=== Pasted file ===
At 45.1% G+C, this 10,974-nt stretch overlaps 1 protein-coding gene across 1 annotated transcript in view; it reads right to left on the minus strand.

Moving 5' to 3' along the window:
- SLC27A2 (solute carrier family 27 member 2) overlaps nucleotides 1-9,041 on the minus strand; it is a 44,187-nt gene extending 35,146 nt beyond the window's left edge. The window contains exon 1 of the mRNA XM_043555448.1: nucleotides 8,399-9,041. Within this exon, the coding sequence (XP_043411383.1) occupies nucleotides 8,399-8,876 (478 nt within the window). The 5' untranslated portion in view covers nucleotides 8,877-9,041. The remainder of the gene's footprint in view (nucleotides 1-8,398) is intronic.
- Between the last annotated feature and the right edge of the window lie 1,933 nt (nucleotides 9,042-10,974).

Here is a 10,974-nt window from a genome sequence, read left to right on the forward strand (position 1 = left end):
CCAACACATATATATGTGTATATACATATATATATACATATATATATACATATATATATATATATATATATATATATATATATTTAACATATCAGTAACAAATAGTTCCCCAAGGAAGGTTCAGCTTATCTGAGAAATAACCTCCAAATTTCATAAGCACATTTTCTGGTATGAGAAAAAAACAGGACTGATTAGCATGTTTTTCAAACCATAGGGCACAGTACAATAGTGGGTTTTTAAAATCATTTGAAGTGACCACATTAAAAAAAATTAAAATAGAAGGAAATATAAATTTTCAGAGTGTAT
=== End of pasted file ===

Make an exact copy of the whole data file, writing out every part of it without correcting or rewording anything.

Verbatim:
At 45.1% G+C, this 10,974-nt stretch overlaps 1 protein-coding gene across 1 annotated transcript in view; it reads right to left on the minus strand.

Moving 5' to 3' along the window:
- SLC27A2 (solute carrier family 27 member 2) overlaps nucleotides 1-9,041 on the minus strand; it is a 44,187-nt gene extending 35,146 nt beyond the window's left edge. The window contains exon 1 of the mRNA XM_043555448.1: nucleotides 8,399-9,041. Within this exon, the coding sequence (XP_043411383.1) occupies nucleotides 8,399-8,876 (478 nt within the window). The 5' untranslated portion in view covers nucleotides 8,877-9,041. The remainder of the gene's footprint in view (nucleotides 1-8,398) is intronic.
- Between the last annotated feature and the right edge of the window lie 1,933 nt (nucleotides 9,042-10,974).

Here is a 10,974-nt window from a genome sequence, read left to right on the forward strand (position 1 = left end):
CCAACACATATATATGTGTATATACATATATATATACATATATATATACATATATATATATATATATATATATATATATATATTTAACATATCAGTAACAAATAGTTCCCCAAGGAAGGTTCAGCTTATCTGAGAAATAACCTCCAAATTTCATAAGCACATTTTCTGGTATGAGAAAAAAACAGGACTGATTAGCATGTTTTTCAAACCATAGGGCACAGTACAATAGTGGGTTTTTAAAATCATTTGAAGTGACCACATTAAAAAAAATTAAAATAGAAGGAAATATAAATTTTCAGAGTGTAT